<p>but, most of the other 20+ schools named after John Wesley are still Methodist... just a reminder that Wesleyan (no state names attached) is not religiously affiliated</p>

<p>as for your question, it'll depend on the specific school. some Christian schools you will be very unhappy at, but others would be fine. generally, and I emphasize there are exceptions, the more stringent the rules, the more conservative the school. I would seek out the liberal Christian schools in your case</p>

<p>I want to follow up on what Whistle Pig said, to emphasize something that repeatedly causes confusion on this board. When people say that they are looking to go to a "Christian College," what they USUALLY mean is a college that more-or-less integrates more-or-less evangelical Protestant teachings into its curriculum and campus life. They generally don't mean Catholic colleges, and they generally don't mean colleges that are historically affiliated with a denomination but where that fact doesn't play a major role in curriculum or campus life.
There is still a lot of variety in this kind of Christian College-the same student would probably not want to go to Wheaton College or Bob Jones University, for example. But I would have to say that an atheist would probably not be happy at any of these Christian Colleges, because he would be too much out of the mainstream. Indeed, some of them would not admit him, because they have affirmation of faith requirements.</p>

<p>You'll probably be fine as an atheist as long as it's not super strict. If you're anti-religious, you'll have problems.</p>

<p>Atheist at most conservative, Christian colleges: Bad
Atheist at less conservative Christian colleges: Ok, but not ideal.
Atheist at most Catholic schools, especially Jesuit: Accepted, because they like the debates in class.</p>

<p>That's at least how I view it. I'm an atheist going to a Jesuit college, and I think I'll be fine. I went to Catholic school and was able to handle it pretty well. The difference between these schools is if they force their beliefs on you or not. They all should have core curriculums. Look into the course descriptions for their theology core. If it's all indoctrination and affirmation of what they believe, it probably won't work for an atheist. If it's broader- perhaps closer to a philosophical dialogue on god and religion- then you'll be fine.</p>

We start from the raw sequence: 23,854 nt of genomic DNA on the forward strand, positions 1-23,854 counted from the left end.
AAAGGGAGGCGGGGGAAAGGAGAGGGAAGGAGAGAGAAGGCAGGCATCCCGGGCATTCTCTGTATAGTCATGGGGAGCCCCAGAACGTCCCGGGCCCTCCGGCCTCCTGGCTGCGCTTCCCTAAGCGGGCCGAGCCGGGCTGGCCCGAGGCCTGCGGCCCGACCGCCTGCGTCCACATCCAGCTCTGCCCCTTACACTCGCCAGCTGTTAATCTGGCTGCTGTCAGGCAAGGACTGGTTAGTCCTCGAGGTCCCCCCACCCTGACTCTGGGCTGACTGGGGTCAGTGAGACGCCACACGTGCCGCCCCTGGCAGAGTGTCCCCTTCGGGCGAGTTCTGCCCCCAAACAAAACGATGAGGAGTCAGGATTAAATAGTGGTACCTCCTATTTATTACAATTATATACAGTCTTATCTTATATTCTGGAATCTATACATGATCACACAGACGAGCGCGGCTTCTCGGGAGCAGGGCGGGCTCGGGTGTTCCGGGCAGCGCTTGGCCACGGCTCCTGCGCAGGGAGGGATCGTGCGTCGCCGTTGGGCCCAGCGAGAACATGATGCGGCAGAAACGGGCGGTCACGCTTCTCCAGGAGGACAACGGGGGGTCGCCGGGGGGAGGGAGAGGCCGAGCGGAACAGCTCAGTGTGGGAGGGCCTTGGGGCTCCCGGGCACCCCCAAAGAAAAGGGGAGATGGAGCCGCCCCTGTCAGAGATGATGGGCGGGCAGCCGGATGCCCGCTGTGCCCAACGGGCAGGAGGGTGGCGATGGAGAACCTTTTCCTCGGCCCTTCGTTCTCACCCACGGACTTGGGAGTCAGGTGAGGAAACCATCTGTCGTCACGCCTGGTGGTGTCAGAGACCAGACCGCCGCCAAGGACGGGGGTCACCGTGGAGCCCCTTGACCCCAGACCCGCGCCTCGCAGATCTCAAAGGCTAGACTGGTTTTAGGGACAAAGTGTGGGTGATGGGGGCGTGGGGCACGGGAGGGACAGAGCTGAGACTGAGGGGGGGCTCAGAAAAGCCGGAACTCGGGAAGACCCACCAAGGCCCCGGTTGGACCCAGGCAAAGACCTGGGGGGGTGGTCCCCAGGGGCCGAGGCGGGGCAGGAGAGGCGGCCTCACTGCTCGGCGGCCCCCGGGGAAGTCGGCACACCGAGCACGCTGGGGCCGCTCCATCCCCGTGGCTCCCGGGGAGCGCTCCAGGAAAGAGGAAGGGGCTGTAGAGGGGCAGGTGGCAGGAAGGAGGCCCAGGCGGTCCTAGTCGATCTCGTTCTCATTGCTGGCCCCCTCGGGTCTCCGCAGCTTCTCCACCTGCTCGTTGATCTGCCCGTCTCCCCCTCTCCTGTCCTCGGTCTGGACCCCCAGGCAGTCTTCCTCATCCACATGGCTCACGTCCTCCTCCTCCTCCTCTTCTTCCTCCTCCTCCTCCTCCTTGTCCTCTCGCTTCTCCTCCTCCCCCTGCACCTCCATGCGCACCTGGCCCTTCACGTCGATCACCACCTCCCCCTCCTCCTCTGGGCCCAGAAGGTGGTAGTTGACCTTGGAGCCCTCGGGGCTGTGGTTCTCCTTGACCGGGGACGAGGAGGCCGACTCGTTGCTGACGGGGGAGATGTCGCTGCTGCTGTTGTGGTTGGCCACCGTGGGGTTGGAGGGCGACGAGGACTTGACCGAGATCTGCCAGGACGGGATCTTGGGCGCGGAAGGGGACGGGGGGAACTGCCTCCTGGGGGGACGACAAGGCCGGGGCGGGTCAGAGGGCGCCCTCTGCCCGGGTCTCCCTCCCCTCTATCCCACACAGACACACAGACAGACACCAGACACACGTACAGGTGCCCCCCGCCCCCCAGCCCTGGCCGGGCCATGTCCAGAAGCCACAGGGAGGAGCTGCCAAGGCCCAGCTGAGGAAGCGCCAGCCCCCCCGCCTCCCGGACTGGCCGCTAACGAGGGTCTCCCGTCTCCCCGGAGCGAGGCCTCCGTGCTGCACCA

<p>Yeah, I'd not recommend Pensacola Christian College if you're atheist...</p>

<p>my sister is going to a christian college next year (bethel u) and only applied to christian colleges. it seems that there are a fair share of colleges that do not require chapel daily. some do, some don't. check the policies of the ones you are interested in.</p>

<p>the main differences that i've noticed are:
-some (but not all) make you sign something like a honor code promising not to cheat, steal, and do other things like have sex and drink. but there are plenty of people who get away with it anyway..some are stricter than others
-some require chapel or religious courses. the sciences will stress how science and faith do not contradict.
-no bars/clubs on campus
-tend to be small, private LACs</p>

<p>they really do vary a lot though. (i.e. both wheaton and st. olaf have good programs, but wheaton is very conservative while st. olaf is quite liberal..after all, their head of the religion dept is buddhist.)</p>

<p>good luck on the college search!</p>

<p>If you're militantly anti-religious, I wouldn't recommend it. The nature of Christian colleges varies, and while some have strict rules, not all will. I know a couple of atheists who go to DePaul, which is affiliated with the Catholic Church if I remember correctly. Since you're in Texas, SMU comes to mind. As far as I know, they don't have mandatory chapel services or strict rules, but they are affiliated with the Methodist Church.</p>

<p>I think whether or not you would like a particular Christian school as an atheist depends a lot on why you're looking into Christian schools as an atheist. Can you clarify that at all?</p>